Not long till Christmas, so may I draw your attention to a couple of books for those of you wondering what to give a motor racing nut.
The first is a most unusual story. I mention this one because I haven’t read it myself yet and I’m hoping somebody will give it to me next week. Dear Santa… if you know the person, you know the perfect present…
“Crashed and Byrned – The Greatest racing Driver You Never Saw” is the story of an extremely talented racing driver called Tommy Byrne, and is told by a talented journalist called Mark Hughes. This is a book that many of us would have liked to have written but few of us could have done as well as Hughes, who has an eye for detail and a nice turn of phrase.
Tommy Byrne first came to my notice at the Formula Ford Festival at Brands Hatch in the winter of 1981. I’d been aware of him, seen him at Thruxton, and there was clearly some talent, a natural speed. Then, having replaced Senna da Silva at Van Diemen, (the Brazilian had suddenly and mysteriously returned home, blaming lack of finance), Byrne blew them all away at Brands Hatch. I’m skimping over lots of stuff here – you’ll just have to read the book.
Tommy was immediately signed up for Formula 3 the following year, beating the much-fancied Martin Brundle in the opening round at Thruxton, and going on to win the BP F3 Championship despite missing some races. He missed these because he was already racing Teddy Yip’s Theodore-Ford TY02 in Formula One, making his debut at the German Grand Prix at Hockenheim that August, just months after stepping up from Formula Ford. Byrne failed to qualify that weekend but he’d already made a huge impression and was given a test by McLaren at Silverstone in the autumn of 1982. He didn’t get the drive but many who were there that day claimed that his times were the fastest of all.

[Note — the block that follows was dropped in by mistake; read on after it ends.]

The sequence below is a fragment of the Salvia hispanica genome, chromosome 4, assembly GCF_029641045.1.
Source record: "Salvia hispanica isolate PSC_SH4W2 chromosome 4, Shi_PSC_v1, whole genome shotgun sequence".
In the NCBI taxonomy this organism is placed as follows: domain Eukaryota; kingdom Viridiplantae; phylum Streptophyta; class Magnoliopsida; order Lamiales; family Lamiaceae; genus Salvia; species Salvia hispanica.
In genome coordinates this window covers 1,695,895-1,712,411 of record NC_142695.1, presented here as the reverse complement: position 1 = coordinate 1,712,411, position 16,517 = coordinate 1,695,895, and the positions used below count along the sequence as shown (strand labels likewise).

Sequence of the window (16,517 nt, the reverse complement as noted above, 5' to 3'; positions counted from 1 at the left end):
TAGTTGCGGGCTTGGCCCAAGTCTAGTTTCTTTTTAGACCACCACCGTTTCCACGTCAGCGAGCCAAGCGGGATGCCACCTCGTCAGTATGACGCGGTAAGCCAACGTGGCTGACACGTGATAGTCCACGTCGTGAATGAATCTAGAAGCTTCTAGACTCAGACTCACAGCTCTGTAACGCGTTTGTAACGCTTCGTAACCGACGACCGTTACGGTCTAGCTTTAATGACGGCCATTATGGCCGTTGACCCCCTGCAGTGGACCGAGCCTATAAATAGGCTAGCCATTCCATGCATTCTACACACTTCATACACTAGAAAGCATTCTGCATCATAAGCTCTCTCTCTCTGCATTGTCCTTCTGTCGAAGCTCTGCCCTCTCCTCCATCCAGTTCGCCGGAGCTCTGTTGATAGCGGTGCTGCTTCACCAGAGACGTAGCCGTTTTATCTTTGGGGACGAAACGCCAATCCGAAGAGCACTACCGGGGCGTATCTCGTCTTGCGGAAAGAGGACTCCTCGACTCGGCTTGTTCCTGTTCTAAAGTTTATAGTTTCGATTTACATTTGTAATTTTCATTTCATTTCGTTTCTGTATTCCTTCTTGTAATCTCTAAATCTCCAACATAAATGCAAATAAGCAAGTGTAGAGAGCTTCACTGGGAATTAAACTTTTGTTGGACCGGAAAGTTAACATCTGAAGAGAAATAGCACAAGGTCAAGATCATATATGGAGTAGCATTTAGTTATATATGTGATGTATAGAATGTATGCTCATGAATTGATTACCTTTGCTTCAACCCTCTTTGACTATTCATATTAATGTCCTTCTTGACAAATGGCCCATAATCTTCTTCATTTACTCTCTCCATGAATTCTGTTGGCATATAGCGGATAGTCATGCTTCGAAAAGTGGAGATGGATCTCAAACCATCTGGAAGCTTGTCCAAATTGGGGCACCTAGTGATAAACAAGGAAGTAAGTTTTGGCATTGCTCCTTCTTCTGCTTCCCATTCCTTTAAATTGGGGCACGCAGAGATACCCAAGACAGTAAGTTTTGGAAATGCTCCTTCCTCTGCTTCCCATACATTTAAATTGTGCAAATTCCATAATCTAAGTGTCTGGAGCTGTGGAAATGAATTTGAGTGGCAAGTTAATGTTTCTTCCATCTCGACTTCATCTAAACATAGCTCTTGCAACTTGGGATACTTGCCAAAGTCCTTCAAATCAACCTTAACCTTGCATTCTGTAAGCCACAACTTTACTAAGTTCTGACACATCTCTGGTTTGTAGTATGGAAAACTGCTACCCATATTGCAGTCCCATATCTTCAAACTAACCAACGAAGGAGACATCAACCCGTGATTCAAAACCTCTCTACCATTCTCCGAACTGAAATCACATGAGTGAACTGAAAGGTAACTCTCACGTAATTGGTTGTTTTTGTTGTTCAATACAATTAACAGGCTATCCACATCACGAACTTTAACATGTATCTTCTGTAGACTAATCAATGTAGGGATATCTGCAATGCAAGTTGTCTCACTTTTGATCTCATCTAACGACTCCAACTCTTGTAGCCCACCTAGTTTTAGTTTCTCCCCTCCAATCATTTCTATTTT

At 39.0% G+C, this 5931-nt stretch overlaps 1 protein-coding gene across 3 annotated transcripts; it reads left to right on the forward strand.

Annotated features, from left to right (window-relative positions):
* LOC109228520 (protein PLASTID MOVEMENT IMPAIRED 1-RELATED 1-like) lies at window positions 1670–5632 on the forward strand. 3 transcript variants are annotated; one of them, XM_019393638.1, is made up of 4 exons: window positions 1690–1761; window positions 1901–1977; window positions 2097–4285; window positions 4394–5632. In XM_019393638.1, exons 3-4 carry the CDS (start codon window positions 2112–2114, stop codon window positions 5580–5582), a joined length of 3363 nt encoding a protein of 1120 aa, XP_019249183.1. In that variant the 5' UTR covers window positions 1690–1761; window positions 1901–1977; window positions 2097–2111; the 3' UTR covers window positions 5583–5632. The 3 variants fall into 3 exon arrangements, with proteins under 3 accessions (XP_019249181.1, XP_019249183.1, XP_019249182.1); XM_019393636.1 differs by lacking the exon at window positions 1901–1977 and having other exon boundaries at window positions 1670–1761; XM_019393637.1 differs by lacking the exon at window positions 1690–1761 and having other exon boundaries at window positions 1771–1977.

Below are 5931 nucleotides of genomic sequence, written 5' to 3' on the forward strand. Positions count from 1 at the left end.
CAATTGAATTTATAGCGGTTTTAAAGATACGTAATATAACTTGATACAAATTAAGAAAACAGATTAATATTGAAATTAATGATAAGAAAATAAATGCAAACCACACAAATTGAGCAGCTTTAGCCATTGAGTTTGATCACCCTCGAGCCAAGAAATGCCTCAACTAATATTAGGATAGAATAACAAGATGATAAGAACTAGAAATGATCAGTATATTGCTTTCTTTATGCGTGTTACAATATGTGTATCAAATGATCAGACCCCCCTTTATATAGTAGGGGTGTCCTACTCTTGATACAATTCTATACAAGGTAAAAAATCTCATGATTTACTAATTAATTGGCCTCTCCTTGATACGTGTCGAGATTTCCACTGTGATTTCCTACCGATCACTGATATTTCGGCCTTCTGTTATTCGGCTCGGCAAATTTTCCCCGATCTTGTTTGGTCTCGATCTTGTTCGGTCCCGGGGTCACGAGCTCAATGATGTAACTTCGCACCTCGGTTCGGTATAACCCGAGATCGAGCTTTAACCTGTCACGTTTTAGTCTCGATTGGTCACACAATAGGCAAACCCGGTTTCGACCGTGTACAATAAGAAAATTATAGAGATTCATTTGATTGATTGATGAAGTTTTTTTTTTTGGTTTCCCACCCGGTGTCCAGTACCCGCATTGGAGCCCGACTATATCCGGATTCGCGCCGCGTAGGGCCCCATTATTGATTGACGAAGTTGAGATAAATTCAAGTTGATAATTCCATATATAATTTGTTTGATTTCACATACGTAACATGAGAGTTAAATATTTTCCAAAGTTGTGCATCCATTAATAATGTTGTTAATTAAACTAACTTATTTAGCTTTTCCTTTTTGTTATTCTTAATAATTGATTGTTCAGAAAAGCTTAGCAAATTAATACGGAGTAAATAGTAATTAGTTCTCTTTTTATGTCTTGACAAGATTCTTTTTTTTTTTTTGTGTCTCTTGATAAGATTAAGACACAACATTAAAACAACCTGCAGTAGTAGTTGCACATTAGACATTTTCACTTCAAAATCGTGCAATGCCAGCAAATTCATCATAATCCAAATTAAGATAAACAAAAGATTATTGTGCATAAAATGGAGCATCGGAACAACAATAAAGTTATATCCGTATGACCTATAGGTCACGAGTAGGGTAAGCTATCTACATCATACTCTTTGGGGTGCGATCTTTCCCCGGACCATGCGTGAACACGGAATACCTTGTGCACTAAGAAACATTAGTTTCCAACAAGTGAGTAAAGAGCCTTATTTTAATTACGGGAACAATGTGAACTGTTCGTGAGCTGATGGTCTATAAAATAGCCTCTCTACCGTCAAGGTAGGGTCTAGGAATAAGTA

It’s often been said that Tommy Byrne was as fast as his nemesis Senna da Silva. Certainly there was no love lost between these two very different characters. I am not qualified to say if he was as fast, or he wasn’t, but Byrne was one hell of a racing driver. In those days we had a radio programme called ‘Track Torque’ and Tommy could always be relied upon for some pithy and outspoken conversation. He was confident, possibly too confident, believing that raw talent would take him to the top.
But motor racing isn’t like that. To get to the top, especially in Formula One, your face has to fit. The powerbrokers will be studying the cut of your jib. So, to cut a long story short, it all went wrong for Tommy Byrne. And this is where the book, I’m sure, will be gripping. The Irishman fell foul of wine, women and song. Byrne fled to America where he continued to win races. But his chance of Grand Prix glory was gone.
1983 British Formula 3 Championship, Thruxton, Great Britain. Ayrton Senna leads Davy Jones, Martin Brundle (all Ralt RT3-Toyota) and the field at the start.
The other book I want to recommend is vaguely connected. “The Life of Senna” by Tom Rubython is, in my view, the best of the many books about the great man from Sao Paulo. And, yes, Tommy Byrne is part of the early story which traces Senna’s first steps up the ladder through British Formula Ford and Formula Three. These are revealing chapters, relating the early signs of his fiercely combative, and competitive, spirit. This is a fascinating story and no true motor racing fan should be without a copy.
If books are not your thing, then how about the World Rally Championship DVD? After a huge lunch, or supper, next Thursday you can sit back and ride alongside some of the most daring drivers on the planet. On second thoughts, this might be more comfortable before, rather than after, your Christmas feast.